Dentist pointing at x-ray with a man at a keyboard

Answers Along the Way: Best Fit Possible

Dr. Fred Rueggeberg,  a professor in the Department of Restorative Services with a joint appointment in the Graduate School, earned his dental degree from Emory University in 1979 and a master’s degree in dental materials from the University of Michigan. He joined the faculty in 1987 to develop and refine biomaterials used in dentistry. His advice:

>Stay flexible.
“I love to tinker and wanted a career that combined hand skills and mind skills. I thought about engineering, but the economy was bad, so I decided on dental school. But I lived in Delaware, which doesn’t have a dental school, so I had the disadvantage of applying to schools as an out-of-state applicant. I didn’t get in the first year, but I tried again a year later and was accepted to Emory.”

>Find your best fit.
“The technical part of dentistry always came easily to me. The people skills were more challenging. But I pushed myself. The people I most respect are older clinicians who wake up every morning still excited to go to work and do it all over again. I enjoyed private practice, but I wanted the best fit possible. I decided to focus on research, so I earned a master’s degree in biomaterials and joined the DCG faculty in 1987 to head the light-curing/polymer investigation section.”

>Carpe diem:
“I work behind the scenes to help solve clinicians’ problems. I have multiple patents and recently received one incorporating particles in fillings that ensure they harden and adhere uniformly during light-curing. As excited as some people are about clinical dentistry, that’s how excited I get about solving technical problems.”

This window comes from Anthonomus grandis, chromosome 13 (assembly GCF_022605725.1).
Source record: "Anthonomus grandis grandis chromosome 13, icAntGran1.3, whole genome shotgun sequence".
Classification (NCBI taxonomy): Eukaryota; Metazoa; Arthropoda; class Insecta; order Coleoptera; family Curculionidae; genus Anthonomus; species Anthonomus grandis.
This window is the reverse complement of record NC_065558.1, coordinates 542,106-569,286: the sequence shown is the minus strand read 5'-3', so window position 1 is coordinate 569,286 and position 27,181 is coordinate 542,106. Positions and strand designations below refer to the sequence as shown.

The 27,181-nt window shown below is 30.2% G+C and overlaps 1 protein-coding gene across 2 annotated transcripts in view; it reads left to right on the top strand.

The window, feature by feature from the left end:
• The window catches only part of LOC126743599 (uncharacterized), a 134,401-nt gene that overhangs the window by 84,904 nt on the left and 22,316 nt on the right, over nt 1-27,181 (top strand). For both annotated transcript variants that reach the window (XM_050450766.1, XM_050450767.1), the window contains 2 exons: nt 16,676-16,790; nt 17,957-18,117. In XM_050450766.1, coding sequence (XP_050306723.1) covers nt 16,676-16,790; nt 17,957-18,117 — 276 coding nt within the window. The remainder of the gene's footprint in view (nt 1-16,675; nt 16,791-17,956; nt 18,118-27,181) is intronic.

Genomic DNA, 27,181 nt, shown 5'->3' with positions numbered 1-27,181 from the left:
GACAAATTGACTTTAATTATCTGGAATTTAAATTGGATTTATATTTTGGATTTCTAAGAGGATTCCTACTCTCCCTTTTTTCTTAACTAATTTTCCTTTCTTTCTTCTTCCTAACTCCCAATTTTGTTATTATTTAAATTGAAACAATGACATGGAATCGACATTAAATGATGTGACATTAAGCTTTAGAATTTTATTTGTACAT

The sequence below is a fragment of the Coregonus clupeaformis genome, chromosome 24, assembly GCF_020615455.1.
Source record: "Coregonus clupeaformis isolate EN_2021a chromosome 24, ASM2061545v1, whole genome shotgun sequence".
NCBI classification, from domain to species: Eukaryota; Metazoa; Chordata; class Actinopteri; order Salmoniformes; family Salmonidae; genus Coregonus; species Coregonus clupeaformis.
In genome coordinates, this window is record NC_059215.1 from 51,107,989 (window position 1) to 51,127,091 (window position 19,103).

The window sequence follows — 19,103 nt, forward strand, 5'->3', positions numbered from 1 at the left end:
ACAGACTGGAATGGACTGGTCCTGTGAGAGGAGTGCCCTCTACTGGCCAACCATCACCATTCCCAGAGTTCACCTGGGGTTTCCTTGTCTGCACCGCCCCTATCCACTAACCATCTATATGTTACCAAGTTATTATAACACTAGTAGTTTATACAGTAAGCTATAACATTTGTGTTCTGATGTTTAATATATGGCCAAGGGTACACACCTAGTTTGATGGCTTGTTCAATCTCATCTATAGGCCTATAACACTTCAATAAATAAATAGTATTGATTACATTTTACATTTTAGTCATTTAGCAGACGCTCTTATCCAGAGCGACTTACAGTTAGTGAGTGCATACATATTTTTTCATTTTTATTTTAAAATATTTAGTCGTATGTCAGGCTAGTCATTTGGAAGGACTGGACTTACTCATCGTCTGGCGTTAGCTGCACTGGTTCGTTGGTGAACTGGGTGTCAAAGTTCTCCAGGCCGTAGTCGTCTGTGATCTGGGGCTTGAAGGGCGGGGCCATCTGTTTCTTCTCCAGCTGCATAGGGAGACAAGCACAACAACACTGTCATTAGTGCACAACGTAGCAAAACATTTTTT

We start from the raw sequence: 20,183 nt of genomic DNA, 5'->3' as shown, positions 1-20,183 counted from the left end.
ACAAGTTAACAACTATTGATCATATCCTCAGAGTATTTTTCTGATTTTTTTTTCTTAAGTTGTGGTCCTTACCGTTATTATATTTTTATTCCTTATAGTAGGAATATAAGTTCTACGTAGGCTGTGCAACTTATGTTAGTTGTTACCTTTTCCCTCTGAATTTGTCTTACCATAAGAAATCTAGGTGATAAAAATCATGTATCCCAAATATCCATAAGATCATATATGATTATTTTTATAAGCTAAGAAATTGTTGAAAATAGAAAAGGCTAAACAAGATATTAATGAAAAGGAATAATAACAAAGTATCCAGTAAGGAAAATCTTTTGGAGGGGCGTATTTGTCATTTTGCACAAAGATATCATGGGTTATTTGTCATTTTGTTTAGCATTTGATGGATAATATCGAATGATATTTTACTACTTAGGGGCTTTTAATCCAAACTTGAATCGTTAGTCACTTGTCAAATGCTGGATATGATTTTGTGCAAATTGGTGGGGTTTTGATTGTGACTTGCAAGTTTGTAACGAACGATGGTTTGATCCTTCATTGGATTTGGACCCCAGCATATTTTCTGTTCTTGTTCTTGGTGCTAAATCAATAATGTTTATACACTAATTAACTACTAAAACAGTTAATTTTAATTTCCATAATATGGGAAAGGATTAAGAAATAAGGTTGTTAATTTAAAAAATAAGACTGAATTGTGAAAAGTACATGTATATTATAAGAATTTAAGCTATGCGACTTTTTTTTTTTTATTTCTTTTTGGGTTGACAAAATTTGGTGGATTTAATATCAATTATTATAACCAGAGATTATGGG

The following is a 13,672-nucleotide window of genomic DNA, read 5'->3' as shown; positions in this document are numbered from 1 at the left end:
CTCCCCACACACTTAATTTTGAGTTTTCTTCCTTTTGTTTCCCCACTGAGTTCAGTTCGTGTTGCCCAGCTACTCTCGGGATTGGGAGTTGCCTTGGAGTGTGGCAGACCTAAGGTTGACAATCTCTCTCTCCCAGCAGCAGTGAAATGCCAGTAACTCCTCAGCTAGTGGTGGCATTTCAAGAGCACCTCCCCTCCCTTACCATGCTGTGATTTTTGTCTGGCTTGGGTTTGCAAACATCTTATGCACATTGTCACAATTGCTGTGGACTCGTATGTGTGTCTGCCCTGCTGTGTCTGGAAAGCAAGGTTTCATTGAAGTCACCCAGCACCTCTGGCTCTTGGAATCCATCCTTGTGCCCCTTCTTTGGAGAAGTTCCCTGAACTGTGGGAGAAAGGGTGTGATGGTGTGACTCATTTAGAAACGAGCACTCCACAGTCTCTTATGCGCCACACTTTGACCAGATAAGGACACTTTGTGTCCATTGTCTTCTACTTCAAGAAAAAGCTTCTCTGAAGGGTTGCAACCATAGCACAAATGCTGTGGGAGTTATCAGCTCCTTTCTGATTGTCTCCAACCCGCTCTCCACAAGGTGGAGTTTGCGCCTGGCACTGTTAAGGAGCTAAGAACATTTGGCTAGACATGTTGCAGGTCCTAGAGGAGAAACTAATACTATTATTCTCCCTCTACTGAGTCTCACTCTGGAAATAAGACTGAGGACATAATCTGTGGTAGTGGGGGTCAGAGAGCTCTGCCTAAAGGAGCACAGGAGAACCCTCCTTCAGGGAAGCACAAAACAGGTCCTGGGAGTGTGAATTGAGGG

>Think critically:
“I advise students to realize their jobs will be doing surgery on patients who are awake and conversant. If they aren’t committed to their patients, they can’t fake it. I also stress critical thinking: Don’t always check your phone for a solution; think through a problem and figure out the solution for yourself.”

>Challenge, don’t intimidate.
“When I joined the faculty, I was advised to submit my master’s thesis for publication. I asked a colleague to proof it and gave him a red pen for edits, but I didn’t think he’d need it. When I asked if he’d finished it, he said, ‘You got another red pen?’ He told me I was writing to impress, not inform. I’ve never forgotten that. Teaching is the most important thing I do, and I never want to intimidate my students. I want to challenge them.”

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